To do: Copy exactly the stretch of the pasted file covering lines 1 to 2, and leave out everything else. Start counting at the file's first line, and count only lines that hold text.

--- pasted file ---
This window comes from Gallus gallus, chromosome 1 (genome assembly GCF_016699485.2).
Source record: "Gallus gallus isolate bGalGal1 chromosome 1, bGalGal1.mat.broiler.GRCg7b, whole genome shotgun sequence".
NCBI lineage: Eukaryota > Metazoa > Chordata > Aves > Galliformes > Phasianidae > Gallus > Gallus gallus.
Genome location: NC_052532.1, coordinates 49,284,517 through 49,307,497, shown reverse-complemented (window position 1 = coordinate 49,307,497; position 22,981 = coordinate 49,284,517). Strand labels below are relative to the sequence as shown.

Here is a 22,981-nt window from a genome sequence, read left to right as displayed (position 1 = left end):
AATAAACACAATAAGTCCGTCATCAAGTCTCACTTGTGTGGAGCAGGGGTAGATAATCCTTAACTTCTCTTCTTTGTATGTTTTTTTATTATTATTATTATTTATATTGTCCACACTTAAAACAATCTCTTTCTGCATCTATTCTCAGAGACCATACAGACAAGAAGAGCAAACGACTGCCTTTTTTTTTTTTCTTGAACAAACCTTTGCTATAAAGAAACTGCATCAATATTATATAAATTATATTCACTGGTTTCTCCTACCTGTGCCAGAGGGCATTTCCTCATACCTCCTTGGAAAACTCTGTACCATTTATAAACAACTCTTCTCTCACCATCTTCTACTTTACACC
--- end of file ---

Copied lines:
This window comes from Gallus gallus, chromosome 1 (genome assembly GCF_016699485.2).
Source record: "Gallus gallus isolate bGalGal1 chromosome 1, bGalGal1.mat.broiler.GRCg7b, whole genome shotgun sequence".